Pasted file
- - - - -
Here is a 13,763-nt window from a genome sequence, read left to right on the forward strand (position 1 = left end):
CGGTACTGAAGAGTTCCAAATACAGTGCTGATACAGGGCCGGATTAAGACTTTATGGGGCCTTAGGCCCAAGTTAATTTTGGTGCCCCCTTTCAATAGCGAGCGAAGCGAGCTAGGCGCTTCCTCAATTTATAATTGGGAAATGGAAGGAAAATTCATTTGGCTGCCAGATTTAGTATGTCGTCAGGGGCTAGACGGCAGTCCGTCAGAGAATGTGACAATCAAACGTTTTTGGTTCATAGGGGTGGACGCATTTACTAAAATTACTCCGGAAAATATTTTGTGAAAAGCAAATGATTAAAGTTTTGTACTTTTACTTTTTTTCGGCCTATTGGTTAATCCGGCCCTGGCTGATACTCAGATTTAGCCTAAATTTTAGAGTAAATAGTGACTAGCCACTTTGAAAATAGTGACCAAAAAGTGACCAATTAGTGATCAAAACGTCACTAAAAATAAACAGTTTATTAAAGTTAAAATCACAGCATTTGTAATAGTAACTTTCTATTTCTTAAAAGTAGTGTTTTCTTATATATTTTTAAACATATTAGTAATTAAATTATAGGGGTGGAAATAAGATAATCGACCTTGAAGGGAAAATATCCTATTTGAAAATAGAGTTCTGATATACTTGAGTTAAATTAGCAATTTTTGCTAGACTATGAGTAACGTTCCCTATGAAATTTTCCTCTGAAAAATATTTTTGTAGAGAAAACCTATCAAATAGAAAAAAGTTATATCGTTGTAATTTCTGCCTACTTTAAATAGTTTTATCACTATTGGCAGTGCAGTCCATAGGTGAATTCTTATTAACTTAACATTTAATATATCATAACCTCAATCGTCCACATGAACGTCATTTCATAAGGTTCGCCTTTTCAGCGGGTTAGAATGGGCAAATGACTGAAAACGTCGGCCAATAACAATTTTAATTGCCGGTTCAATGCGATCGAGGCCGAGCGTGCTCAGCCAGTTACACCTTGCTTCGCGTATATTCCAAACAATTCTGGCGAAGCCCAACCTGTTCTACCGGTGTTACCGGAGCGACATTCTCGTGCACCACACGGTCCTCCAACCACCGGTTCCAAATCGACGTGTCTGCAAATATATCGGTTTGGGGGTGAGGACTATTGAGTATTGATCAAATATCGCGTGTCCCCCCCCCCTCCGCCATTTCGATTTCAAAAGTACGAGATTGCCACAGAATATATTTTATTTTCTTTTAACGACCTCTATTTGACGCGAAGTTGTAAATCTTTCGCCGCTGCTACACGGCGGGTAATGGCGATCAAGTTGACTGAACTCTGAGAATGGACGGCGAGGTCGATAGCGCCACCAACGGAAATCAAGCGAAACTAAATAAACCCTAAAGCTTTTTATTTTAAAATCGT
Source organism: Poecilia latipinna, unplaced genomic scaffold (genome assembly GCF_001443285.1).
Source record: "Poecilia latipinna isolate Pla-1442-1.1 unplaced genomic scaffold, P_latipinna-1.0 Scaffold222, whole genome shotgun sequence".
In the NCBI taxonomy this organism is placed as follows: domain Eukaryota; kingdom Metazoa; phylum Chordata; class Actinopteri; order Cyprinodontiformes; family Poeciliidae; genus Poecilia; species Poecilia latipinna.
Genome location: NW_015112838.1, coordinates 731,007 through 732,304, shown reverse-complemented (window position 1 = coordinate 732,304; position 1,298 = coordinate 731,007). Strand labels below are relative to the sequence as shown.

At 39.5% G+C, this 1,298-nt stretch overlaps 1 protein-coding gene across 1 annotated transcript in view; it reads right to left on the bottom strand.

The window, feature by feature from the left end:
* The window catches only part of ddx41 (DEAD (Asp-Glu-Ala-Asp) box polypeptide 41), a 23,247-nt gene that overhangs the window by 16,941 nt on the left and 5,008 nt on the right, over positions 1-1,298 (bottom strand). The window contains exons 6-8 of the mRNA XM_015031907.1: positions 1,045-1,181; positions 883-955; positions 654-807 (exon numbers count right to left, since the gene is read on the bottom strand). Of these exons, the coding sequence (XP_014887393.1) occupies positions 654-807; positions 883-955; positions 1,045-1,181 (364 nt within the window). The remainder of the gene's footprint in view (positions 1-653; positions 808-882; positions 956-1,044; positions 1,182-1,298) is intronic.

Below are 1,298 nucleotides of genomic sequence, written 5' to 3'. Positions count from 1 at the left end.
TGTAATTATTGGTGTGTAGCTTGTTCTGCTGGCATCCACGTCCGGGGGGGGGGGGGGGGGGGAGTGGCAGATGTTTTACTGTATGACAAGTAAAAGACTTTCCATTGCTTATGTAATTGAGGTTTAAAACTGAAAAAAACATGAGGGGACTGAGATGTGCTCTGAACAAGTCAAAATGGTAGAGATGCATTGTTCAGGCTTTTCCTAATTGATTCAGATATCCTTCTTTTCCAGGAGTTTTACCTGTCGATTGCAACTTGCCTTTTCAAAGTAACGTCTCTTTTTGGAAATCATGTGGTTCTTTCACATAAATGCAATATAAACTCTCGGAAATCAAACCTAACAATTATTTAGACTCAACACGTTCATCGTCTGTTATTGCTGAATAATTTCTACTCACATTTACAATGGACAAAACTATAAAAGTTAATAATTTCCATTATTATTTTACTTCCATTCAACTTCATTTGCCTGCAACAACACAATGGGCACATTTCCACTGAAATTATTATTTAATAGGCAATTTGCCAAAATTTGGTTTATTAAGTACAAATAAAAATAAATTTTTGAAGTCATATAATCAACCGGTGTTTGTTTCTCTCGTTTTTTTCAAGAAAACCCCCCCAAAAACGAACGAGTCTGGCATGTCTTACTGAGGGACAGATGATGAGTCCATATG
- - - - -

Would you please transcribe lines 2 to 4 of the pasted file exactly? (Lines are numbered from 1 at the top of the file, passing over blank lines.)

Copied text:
CGGTACTGAAGAGTTCCAAATACAGTGCTGATACAGGGCCGGATTAAGACTTTATGGGGCCTTAGGCCCAAGTTAATTTTGGTGCCCCCTTTCAATAGCGAGCGAAGCGAGCTAGGCGCTTCCTCAATTTATAATTGGGAAATGGAAGGAAAATTCATTTGGCTGCCAGATTTAGTATGTCGTCAGGGGCTAGACGGCAGTCCGTCAGAGAATGTGACAATCAAACGTTTTTGGTTCATAGGGGTGGACGCATTTACTAAAATTACTCCGGAAAATATTTTGTGAAAAGCAAATGATTAAAGTTTTGTACTTTTACTTTTTTTCGGCCTATTGGTTAATCCGGCCCTGGCTGATACTCAGATTTAGCCTAAATTTTAGAGTAAATAGTGACTAGCCACTTTGAAAATAGTGACCAAAAAGTGACCAATTAGTGATCAAAACGTCACTAAAAATAAACAGTTTATTAAAGTTAAAATCACAGCATTTGTAATAGTAACTTTCTATTTCTTAAAAGTAGTGTTTTCTTATATATTTTTAAACATATTAGTAATTAAATTATAGGGGTGGAAATAAGATAATCGACCTTGAAGGGAAAATATCCTATTTGAAAATAGAGTTCTGATATACTTGAGTTAAATTAGCAATTTTTGCTAGACTATGAGTAACGTTCCCTATGAAATTTTCCTCTGAAAAATATTTTTGTAGAGAAAACCTATCAAATAGAAAAAAGTTATATCGTTGTAATTTCTGCCTACTTTAAATAGTTTTATCACTATTGGCAGTGCAGTCCATAGGTGAATTCTTATTAACTTAACATTTAATATATCATAACCTCAATCGTCCACATGAACGTCATTTCATAAGGTTCGCCTTTTCAGCGGGTTAGAATGGGCAAATGACTGAAAACGTCGGCCAATAACAATTTTAATTGCCGGTTCAATGCGATCGAGGCCGAGCGTGCTCAGCCAGTTACACCTTGCTTCGCGTATATTCCAAACAATTCTGGCGAAGCCCAACCTGTTCTACCGGTGTTACCGGAGCGACATTCTCGTGCACCACACGGTCCTCCAACCACCGGTTCCAAATCGACGTGTCTGCAAATATATCGGTTTGGGGGTGAGGACTATTGAGTATTGATCAAATATCGCGTGTCCCCCCCCCCTCCGCCATTTCGATTTCAAAAGTACGAGATTGCCACAGAATATATTTTATTTTCTTTTAACGACCTCTATTTGACGCGAAGTTGTAAATCTTTCGCCGCTGCTACACGGCGGGTAATGGCGATCAAGTTGACTGAACTCTGAGAATGGACGGCGAGGTCGATAGCGCCACCAACGGAAATCAAGCGAAACTAAATAAACCCTAAAGCTTTTTATTTTAAAATCGT
Source organism: Poecilia latipinna, unplaced genomic scaffold (genome assembly GCF_001443285.1).
Source record: "Poecilia latipinna isolate Pla-1442-1.1 unplaced genomic scaffold, P_latipinna-1.0 Scaffold222, whole genome shotgun sequence".